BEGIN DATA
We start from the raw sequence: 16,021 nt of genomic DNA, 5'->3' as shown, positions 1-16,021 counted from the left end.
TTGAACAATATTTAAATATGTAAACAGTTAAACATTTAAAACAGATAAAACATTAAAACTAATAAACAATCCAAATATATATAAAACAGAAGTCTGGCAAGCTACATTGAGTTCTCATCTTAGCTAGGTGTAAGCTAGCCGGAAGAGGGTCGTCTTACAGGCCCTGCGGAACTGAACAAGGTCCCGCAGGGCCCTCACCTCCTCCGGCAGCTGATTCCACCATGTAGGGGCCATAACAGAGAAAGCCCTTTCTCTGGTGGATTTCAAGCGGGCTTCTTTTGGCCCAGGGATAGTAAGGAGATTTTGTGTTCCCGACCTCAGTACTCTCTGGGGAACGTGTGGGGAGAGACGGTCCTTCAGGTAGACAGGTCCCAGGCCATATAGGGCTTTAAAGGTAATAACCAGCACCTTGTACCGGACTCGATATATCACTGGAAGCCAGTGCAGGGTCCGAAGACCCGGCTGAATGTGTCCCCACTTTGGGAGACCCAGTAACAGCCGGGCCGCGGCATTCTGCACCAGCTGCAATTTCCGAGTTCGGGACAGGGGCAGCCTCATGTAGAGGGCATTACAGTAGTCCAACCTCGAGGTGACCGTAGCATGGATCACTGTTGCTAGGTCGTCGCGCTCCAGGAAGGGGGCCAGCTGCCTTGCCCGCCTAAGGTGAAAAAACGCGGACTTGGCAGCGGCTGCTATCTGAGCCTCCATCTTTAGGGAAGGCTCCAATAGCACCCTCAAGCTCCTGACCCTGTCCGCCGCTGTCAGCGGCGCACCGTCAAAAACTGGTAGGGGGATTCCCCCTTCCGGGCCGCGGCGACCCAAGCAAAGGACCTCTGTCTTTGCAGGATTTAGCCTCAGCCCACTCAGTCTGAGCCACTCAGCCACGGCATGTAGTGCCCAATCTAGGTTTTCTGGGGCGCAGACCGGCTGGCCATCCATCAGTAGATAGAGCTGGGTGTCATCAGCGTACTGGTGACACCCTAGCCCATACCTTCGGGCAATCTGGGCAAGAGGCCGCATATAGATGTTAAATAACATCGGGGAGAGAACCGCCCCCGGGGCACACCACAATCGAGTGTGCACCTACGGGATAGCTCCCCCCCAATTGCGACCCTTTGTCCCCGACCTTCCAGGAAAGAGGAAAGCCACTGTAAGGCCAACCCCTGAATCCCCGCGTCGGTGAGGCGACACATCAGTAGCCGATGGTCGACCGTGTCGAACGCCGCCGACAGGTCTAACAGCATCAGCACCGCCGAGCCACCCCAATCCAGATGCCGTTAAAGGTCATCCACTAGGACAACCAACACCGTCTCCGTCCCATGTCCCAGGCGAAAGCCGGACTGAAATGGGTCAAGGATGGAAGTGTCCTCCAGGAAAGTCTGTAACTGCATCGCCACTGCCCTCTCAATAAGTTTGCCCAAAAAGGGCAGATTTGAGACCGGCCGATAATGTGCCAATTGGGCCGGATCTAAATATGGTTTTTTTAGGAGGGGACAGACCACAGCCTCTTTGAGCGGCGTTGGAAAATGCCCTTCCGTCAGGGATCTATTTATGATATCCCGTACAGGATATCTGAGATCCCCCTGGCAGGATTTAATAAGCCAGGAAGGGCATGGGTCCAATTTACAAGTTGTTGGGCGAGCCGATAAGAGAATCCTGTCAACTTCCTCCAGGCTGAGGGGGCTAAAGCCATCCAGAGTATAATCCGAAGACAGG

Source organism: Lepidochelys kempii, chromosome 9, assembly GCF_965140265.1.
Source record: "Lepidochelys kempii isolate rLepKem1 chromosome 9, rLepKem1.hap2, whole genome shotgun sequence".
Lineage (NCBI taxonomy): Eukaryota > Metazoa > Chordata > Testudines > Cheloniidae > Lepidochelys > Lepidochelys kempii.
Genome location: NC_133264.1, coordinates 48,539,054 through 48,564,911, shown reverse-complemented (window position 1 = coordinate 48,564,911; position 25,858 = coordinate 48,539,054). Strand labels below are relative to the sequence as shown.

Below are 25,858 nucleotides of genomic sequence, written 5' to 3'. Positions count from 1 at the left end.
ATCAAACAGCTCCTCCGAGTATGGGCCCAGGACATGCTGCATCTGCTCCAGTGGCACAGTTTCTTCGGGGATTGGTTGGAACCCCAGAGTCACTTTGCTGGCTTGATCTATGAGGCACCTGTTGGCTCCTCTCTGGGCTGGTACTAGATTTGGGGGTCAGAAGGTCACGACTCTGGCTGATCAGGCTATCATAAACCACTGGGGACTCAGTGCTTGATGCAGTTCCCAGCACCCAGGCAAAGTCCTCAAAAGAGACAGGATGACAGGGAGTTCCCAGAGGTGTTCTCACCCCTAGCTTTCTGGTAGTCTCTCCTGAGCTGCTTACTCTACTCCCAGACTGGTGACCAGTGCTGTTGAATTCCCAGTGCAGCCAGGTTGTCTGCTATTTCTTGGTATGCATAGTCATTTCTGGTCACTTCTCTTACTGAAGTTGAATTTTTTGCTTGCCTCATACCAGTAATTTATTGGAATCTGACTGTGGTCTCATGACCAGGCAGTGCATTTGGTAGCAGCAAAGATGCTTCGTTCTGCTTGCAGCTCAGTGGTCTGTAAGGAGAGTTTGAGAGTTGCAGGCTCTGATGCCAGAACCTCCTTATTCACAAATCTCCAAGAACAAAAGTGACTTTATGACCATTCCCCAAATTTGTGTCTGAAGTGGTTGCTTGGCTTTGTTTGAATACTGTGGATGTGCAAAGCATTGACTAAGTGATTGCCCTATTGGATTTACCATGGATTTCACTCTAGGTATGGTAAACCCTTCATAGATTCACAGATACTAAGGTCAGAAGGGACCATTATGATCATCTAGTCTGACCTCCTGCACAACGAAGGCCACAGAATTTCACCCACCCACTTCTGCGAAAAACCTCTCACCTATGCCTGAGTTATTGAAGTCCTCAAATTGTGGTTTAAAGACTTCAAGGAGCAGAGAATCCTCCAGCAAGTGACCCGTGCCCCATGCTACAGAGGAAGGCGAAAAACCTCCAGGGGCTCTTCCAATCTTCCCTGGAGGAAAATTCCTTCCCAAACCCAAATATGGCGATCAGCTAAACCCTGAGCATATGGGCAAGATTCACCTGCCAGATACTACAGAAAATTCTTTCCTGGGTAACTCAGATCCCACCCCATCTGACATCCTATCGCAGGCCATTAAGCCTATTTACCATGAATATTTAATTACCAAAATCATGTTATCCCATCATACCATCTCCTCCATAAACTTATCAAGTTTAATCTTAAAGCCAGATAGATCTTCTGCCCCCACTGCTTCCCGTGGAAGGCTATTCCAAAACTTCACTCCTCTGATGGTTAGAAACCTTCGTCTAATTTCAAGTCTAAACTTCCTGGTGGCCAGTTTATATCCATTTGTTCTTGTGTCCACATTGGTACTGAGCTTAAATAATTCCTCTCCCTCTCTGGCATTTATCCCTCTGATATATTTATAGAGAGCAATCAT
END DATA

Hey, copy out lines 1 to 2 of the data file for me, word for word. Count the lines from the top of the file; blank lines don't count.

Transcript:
We start from the raw sequence: 16,021 nt of genomic DNA, 5'->3' as shown, positions 1-16,021 counted from the left end.
TTGAACAATATTTAAATATGTAAACAGTTAAACATTTAAAACAGATAAAACATTAAAACTAATAAACAATCCAAATATATATAAAACAGAAGTCTGGCAAGCTACATTGAGTTCTCATCTTAGCTAGGTGTAAGCTAGCCGGAAGAGGGTCGTCTTACAGGCCCTGCGGAACTGAACAAGGTCCCGCAGGGCCCTCACCTCCTCCGGCAGCTGATTCCACCATGTAGGGGCCATAACAGAGAAAGCCCTTTCTCTGGTGGATTTCAAGCGGGCTTCTTTTGGCCCAGGGATAGTAAGGAGATTTTGTGTTCCCGACCTCAGTACTCTCTGGGGAACGTGTGGGGAGAGACGGTCCTTCAGGTAGACAGGTCCCAGGCCATATAGGGCTTTAAAGGTAATAACCAGCACCTTGTACCGGACTCGATATATCACTGGAAGCCAGTGCAGGGTCCGAAGACCCGGCTGAATGTGTCCCCACTTTGGGAGACCCAGTAACAGCCGGGCCGCGGCATTCTGCACCAGCTGCAATTTCCGAGTTCGGGACAGGGGCAGCCTCATGTAGAGGGCATTACAGTAGTCCAACCTCGAGGTGACCGTAGCATGGATCACTGTTGCTAGGTCGTCGCGCTCCAGGAAGGGGGCCAGCTGCCTTGCCCGCCTAAGGTGAAAAAACGCGGACTTGGCAGCGGCTGCTATCTGAGCCTCCATCTTTAGGGAAGGCTCCAATAGCACCCTCAAGCTCCTGACCCTGTCCGCCGCTGTCAGCGGCGCACCGTCAAAAACTGGTAGGGGGATTCCCCCTTCCGGGCCGCGGCGACCCAAGCAAAGGACCTCTGTCTTTGCAGGATTTAGCCTCAGCCCACTCAGTCTGAGCCACTCAGCCACGGCATGTAGTGCCCAATCTAGGTTTTCTGGGGCGCAGACCGGCTGGCCATCCATCAGTAGATAGAGCTGGGTGTCATCAGCGTACTGGTGACACCCTAGCCCATACCTTCGGGCAATCTGGGCAAGAGGCCGCATATAGATGTTAAATAACATCGGGGAGAGAACCGCCCCCGGGGCACACCACAATCGAGTGTGCACCTACGGGATAGCTCCCCCCCAATTGCGACCCTTTGTCCCCGACCTTCCAGGAAAGAGGAAAGCCACTGTAAGGCCAACCCCTGAATCCCCGCGTCGGTGAGGCGACACATCAGTAGCCGATGGTCGACCGTGTCGAACGCCGCCGACAGGTCTAACAGCATCAGCACCGCCGAGCCACCCCAATCCAGATGCCGTTAAAGGTCATCCACTAGGACAACCAACACCGTCTCCGTCCCATGTCCCAGGCGAAAGCCGGACTGAAATGGGTCAAGGATGGAAGTGTCCTCCAGGAAAGTCTGTAACTGCATCGCCACTGCCCTCTCAATAAGTTTGCCCAAAAAGGGCAGATTTGAGACCGGCCGATAATGTGCCAATTGGGCCGGATCTAAATATGGTTTTTTTAGGAGGGGACAGACCACAGCCTCTTTGAGCGGCGTTGGAAAATGCCCTTCCGTCAGGGATCTATTTATGATATCCCGTACAGGATATCTGAGATCCCCCTGGCAGGATTTAATAAGCCAGGAAGGGCATGGGTCCAATTTACAAGTTGTTGGGCGAGCCGATAAGAGAATCCTGTCAACTTCCTCCAGGCTGAGGGGGCTAAAGCCATCCAGAGTATAATCCGAAGACAGG